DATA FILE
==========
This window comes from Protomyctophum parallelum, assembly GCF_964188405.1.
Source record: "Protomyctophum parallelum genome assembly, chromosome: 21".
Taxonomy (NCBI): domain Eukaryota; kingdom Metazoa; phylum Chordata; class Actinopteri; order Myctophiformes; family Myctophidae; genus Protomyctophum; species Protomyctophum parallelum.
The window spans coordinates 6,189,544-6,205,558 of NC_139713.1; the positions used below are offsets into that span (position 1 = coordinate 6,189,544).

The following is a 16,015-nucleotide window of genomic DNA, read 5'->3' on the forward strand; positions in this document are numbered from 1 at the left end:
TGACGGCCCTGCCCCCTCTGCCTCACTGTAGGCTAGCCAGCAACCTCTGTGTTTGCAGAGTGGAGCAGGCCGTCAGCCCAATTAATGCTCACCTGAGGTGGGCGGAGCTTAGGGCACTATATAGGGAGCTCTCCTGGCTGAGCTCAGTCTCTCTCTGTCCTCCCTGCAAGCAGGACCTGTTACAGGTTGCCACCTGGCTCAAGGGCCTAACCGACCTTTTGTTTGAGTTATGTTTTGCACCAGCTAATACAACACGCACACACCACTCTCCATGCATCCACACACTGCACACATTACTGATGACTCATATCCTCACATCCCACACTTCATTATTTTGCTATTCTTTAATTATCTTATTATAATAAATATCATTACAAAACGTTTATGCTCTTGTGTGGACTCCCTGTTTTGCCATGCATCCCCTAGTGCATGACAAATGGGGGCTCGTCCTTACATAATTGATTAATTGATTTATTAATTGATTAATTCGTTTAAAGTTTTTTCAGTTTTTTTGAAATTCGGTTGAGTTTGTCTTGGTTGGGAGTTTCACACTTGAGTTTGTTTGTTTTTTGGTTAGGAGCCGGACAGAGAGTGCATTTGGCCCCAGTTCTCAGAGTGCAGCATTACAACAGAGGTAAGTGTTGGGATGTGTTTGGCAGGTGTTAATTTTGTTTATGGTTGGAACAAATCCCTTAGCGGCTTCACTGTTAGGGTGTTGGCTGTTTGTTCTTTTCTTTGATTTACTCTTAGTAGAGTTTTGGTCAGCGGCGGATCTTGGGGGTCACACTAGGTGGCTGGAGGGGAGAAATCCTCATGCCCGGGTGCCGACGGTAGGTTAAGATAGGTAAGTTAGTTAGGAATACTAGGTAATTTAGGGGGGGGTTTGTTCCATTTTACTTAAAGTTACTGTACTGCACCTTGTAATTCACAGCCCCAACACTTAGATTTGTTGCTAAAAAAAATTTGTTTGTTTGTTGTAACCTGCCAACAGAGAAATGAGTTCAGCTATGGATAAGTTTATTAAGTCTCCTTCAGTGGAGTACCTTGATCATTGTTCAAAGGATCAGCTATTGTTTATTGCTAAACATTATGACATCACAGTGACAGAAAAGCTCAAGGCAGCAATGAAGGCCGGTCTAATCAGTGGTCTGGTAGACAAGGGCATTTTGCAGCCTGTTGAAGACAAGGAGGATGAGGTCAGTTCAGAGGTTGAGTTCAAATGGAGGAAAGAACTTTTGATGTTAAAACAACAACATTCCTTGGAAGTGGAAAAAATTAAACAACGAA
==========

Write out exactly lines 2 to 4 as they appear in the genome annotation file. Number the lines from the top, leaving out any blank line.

Source record: "Protomyctophum parallelum genome assembly, chromosome: 21".
Taxonomy (NCBI): domain Eukaryota; kingdom Metazoa; phylum Chordata; class Actinopteri; order Myctophiformes; family Myctophidae; genus Protomyctophum; species Protomyctophum parallelum.
The window spans coordinates 6,189,544-6,205,558 of NC_139713.1; the positions used below are offsets into that span (position 1 = coordinate 6,189,544).